“That’s just it. He’s not. I know who it is. Malcolm’s fucking ‘ticking time bomb’ was in the meeting tonight.”
“In there? No. Who?” A lump grew in Ronnie’s throat as he understood. The door crashed open, and Gullet joined them.
“You two getting cosy in here? People will talk, you know!”
Ally marched out and headed straight for the car park.
Back in his seat, Ronnie heard little of the table talk as his friends and colleagues shared stories, concerns and gossip. He looked at them all. Who was it? He tried to tell himself it was one of them, rather than him.
Blue flashes passed the window. Then more. A siren screamed.
“That’ll be two kidneys for me!” smirked Tim, always on the lookout for transplant donors.
Kenny entered the room and cleared his throat. Ronnie thought he looked odd in his silly waiter’s apron. He was speaking, but no one at the table listened. His voice rose.
“I’m sorry, gents, I have to interrupt. The police have closed King’s Gate. You’ll not get your cars out of the car park. There’s been an accident just down the hill.”
Sheila held his hand as they exited the crematorium. They could see their freezing breath.
“Hi, Doc. Terrible business, eh?”
Ronnie took a moment to recognise Kenny from the Atholl.
“I first knew him back when he was a student, from my time when I used to work in Foresterhill.” There were tears in Kenny’s eyes. “He was a brilliant doctor to me and my family. When I saw him leaving that night, I never thought it would be the last…”
Ronnie spent a miserable six months. Work was hellish, and his nightmares continued. There had been no more monthly meetings, but he couldn’t have faced the other doctors if there had.
He wrestled with his guilt of hoping Ally’s heart had been the time-bomb. The official cause of the accident was the stolen car broadsiding him at the end of Fountainhall Road. But a tumour of the A-V node could have been overlooked at a post-mortem. If it was Ally, it meant it couldn’t be one of the others at the meeting. Or himself.
He looked at Sheila dozing on the couch. She’d have kittens if he told her he might drop dead at any minute. She stirred when the phone rang.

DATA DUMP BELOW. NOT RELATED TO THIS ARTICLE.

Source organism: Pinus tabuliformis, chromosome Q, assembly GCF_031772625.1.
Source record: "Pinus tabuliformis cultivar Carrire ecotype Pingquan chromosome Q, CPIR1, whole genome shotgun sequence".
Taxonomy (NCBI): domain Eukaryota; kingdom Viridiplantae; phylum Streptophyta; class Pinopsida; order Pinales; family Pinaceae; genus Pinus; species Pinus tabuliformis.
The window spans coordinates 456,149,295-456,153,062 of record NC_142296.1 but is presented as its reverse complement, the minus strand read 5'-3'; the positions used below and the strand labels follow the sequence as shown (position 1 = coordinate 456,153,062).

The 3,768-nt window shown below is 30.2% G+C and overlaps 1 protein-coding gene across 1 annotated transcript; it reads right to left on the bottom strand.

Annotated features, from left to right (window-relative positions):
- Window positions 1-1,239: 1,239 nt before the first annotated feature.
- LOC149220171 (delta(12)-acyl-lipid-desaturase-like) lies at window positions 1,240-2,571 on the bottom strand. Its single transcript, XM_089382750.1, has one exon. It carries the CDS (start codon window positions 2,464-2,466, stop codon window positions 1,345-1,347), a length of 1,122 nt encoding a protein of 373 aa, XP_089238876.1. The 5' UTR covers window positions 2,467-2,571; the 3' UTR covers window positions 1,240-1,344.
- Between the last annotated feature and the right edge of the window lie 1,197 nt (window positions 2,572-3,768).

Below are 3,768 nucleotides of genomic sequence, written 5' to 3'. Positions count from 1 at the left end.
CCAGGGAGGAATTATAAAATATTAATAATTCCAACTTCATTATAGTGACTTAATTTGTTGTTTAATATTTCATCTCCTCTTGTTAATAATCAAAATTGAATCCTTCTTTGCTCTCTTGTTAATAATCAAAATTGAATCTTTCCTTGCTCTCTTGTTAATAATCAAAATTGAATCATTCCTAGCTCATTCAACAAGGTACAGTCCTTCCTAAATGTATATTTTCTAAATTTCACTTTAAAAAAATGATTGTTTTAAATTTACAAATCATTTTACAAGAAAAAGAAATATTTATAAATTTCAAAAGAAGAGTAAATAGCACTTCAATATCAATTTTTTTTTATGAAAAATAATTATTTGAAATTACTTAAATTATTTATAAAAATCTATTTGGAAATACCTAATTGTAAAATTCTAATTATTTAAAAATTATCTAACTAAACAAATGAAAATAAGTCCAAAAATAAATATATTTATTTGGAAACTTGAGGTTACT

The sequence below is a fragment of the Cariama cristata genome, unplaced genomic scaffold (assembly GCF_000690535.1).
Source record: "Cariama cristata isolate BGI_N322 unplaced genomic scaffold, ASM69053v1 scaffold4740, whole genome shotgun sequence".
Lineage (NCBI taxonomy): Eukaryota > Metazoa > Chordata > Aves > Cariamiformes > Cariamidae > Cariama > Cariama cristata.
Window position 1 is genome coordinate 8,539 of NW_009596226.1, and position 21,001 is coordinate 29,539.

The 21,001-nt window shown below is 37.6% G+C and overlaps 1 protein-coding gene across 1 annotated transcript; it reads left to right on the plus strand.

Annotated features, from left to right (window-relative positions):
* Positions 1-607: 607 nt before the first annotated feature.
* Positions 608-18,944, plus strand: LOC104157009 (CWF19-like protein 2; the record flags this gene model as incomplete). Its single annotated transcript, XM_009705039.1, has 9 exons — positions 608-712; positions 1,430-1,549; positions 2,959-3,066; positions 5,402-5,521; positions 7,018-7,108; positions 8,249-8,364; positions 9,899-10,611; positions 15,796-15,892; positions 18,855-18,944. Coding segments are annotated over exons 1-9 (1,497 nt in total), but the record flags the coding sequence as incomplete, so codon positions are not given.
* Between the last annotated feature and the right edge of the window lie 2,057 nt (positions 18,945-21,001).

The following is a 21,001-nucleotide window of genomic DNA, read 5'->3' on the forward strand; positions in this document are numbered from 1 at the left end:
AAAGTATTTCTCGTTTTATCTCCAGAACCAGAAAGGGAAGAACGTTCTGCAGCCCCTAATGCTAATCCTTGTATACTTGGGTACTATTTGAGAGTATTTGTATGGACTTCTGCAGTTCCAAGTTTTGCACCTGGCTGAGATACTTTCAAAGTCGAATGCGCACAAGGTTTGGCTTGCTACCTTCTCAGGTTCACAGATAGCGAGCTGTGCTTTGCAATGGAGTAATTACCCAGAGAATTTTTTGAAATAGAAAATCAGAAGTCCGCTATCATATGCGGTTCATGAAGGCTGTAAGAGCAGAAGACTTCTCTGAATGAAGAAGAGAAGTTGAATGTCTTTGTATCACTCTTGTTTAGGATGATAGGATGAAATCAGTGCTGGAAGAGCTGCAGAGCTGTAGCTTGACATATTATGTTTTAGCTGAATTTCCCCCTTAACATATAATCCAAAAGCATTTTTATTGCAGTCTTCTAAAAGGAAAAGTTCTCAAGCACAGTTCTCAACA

“What?—Oh—no! It’ll wake the kids!”
Wishing he had a cordless receiver, Ronnie went to the hall. “Hello?”
“Ronnie, it’s Graham.”
“Aye. Listen, the group fell apart after Ally’s RTA, and I’ve been trying to set up another meeting.”
“I’m not sure I could, Gullet, sorry.”
His heart raced, its thumping loud enough to scare birds. It was lasting longer this time. Tears clouded his eyes as fear closed in. His children shrieked their delight a fleeting relief. Chocolate smiles and rolling eggs. His chest pounded faster, harder, in his neck now, faster!…….STOP! He heard a blackbird chirrup. Then a gurgle. Silence. Nothing. Blackness.
Ronnie wished they hadn’t persuaded him to come. He looked around the table, trying to stifle his need to replay the cruel Russian roulette. Six of the nine doctors around the table attended at Christmas. Ronnie knew three had taken part in the trial, perhaps more. Alok? Gullet? Dave Hayton? He tried not to include himself but knew he was as likely to drop dead as any. But he had borne the burden of knowing. Shouldn’t he be spared?
The waitress handed drinks out.
“Where’s Kenny tonight?” asked Gullet, his smile showing approval of Kenny’s attractive stand-in. His face fell when she spoke.
“Oh! Poor Mr Grieve!”
The meeting hushed, and the girl blushed before stammering, “Kenny died at Easter. His kids were rolling their eggs. Just dropped dead. His heart.”
Patient X - a short story by N J Edmunds